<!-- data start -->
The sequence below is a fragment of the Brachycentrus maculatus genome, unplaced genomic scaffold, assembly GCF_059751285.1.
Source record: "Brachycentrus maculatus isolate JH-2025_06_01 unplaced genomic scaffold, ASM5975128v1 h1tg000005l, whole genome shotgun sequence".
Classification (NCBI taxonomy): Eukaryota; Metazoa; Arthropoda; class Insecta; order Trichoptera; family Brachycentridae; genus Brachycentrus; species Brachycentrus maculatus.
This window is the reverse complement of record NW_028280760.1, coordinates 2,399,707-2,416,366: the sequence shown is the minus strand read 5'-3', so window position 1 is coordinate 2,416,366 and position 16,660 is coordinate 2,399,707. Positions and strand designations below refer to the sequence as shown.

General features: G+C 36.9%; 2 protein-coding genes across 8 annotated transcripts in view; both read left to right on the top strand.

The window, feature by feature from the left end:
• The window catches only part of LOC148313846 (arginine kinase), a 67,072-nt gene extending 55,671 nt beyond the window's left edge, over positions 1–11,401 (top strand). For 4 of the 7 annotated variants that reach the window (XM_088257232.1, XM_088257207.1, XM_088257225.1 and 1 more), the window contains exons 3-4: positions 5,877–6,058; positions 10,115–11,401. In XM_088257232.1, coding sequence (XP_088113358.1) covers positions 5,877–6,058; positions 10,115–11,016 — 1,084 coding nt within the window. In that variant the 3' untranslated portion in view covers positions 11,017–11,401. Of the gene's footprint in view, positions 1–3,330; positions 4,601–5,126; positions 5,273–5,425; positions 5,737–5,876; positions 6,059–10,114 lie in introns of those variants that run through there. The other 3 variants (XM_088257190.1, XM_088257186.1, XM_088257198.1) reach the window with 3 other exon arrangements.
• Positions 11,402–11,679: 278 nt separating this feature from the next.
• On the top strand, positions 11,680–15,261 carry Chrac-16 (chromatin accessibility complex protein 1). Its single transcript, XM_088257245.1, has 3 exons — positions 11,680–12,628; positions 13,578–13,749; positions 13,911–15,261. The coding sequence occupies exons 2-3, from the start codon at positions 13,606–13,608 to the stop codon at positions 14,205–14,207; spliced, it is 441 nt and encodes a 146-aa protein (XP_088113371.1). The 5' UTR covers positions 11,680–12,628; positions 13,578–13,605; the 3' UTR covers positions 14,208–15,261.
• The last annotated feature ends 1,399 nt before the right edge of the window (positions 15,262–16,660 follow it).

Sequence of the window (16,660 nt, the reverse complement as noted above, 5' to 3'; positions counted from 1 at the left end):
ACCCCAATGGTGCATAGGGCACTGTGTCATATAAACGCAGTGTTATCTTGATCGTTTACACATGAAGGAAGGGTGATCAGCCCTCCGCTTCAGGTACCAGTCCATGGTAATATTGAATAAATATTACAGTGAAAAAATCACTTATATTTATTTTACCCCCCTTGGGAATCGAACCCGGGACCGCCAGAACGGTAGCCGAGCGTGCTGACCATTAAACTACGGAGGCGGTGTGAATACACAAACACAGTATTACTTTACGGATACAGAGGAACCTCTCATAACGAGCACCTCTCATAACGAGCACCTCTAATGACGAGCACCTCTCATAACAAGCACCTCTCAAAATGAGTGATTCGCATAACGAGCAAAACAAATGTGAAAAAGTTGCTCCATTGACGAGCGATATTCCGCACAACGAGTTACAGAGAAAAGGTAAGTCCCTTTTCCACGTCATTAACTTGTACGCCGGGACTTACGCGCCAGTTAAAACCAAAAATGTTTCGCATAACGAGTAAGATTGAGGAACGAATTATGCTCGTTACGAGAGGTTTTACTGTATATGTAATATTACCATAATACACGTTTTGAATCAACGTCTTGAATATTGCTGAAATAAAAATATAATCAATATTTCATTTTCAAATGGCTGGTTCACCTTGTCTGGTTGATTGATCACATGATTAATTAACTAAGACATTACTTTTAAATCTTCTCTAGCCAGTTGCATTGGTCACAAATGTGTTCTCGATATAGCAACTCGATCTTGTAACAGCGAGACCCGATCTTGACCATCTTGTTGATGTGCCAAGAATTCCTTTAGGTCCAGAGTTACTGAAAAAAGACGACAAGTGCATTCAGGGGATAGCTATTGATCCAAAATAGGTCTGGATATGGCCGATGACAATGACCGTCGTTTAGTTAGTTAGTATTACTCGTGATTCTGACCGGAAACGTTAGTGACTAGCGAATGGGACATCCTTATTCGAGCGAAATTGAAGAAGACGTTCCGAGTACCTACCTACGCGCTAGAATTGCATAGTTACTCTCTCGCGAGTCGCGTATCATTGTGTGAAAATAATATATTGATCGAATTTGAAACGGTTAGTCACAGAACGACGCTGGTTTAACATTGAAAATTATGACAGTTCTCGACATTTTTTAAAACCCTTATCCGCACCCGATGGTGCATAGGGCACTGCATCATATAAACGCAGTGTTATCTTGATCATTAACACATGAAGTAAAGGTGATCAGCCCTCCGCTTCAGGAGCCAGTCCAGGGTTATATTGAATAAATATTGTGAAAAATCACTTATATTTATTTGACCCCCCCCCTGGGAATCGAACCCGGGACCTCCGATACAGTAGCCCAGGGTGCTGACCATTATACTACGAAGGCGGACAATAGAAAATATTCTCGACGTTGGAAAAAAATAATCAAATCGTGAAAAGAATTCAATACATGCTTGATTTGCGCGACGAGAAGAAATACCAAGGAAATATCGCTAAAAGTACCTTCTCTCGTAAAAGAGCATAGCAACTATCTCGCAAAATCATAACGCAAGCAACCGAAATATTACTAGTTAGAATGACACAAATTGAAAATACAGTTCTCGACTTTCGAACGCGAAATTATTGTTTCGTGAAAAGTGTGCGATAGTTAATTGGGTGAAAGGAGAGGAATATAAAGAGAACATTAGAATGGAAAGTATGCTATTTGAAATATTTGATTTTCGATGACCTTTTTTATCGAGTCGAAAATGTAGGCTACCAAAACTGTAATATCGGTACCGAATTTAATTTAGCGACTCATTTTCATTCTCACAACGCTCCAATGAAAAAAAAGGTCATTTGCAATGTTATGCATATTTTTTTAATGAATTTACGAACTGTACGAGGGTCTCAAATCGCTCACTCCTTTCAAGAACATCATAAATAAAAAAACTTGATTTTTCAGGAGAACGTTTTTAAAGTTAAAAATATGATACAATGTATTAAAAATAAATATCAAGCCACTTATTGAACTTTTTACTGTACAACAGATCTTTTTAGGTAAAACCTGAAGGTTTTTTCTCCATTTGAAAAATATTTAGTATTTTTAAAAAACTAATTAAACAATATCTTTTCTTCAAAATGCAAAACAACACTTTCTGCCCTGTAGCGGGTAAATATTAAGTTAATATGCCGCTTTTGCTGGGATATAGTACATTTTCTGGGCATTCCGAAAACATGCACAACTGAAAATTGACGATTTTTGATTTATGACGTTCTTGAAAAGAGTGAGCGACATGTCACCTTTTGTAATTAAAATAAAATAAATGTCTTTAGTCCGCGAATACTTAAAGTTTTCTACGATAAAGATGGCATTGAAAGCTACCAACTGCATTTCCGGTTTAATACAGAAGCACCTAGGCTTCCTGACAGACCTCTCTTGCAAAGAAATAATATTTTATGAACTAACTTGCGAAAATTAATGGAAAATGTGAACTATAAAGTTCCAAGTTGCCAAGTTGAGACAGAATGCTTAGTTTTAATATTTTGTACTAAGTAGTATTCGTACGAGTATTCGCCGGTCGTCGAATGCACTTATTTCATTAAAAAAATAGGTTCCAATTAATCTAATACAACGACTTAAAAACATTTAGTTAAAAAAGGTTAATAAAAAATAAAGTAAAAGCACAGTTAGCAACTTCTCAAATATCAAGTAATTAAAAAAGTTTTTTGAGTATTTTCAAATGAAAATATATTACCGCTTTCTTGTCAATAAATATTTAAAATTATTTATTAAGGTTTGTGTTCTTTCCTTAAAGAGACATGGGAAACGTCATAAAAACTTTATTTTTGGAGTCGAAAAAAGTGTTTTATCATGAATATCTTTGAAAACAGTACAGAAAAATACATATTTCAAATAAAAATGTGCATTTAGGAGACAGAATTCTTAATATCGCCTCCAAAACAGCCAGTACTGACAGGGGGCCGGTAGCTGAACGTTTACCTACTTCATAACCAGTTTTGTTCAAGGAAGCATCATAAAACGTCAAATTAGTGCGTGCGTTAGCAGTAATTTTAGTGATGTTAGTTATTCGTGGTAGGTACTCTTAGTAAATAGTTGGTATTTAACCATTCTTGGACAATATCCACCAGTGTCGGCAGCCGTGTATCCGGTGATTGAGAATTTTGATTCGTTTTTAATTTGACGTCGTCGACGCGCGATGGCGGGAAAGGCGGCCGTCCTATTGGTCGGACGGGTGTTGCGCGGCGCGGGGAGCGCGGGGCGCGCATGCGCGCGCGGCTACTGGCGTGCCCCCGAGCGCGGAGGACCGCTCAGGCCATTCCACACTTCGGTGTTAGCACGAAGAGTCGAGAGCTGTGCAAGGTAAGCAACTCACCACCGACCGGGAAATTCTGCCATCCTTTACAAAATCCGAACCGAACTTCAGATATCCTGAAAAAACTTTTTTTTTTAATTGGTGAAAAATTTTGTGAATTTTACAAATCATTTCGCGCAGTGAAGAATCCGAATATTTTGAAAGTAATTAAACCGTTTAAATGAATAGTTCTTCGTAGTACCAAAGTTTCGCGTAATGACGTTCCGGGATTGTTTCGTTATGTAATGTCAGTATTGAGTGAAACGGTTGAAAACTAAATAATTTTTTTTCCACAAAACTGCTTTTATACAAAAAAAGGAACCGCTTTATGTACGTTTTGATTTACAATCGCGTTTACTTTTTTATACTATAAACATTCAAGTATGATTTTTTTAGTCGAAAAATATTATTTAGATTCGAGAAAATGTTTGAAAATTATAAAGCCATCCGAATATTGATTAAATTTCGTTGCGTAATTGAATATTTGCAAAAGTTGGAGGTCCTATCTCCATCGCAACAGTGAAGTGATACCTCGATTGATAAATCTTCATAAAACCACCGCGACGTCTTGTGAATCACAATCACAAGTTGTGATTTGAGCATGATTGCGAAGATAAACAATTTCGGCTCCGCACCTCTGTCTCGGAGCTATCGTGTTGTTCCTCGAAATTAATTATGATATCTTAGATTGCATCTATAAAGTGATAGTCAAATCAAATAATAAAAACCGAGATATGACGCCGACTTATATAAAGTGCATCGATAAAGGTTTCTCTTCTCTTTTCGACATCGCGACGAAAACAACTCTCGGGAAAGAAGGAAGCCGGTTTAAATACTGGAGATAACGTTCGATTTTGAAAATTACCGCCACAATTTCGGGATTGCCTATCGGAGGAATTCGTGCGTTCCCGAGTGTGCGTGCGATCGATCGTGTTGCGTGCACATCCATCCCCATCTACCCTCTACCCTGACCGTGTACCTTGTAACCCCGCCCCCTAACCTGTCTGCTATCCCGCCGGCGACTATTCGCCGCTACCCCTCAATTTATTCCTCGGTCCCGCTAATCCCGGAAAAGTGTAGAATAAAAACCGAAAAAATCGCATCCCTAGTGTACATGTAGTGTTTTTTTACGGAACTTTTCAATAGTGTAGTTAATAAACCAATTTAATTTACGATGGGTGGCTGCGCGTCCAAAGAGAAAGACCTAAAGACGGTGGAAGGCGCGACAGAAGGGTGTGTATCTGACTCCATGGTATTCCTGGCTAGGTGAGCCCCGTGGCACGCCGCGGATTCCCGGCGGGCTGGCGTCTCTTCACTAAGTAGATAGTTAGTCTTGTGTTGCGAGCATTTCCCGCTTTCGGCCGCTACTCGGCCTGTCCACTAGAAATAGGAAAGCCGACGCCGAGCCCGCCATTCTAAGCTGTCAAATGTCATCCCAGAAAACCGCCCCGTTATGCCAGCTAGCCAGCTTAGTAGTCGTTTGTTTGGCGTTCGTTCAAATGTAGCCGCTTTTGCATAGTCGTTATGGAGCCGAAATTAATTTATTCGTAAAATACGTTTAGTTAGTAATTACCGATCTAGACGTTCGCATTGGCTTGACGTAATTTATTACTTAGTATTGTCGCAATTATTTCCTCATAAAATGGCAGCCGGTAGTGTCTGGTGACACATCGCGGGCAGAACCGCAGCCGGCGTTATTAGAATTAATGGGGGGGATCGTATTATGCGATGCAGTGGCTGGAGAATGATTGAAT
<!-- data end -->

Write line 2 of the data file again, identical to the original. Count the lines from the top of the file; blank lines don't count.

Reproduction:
Source record: "Brachycentrus maculatus isolate JH-2025_06_01 unplaced genomic scaffold, ASM5975128v1 h1tg000005l, whole genome shotgun sequence".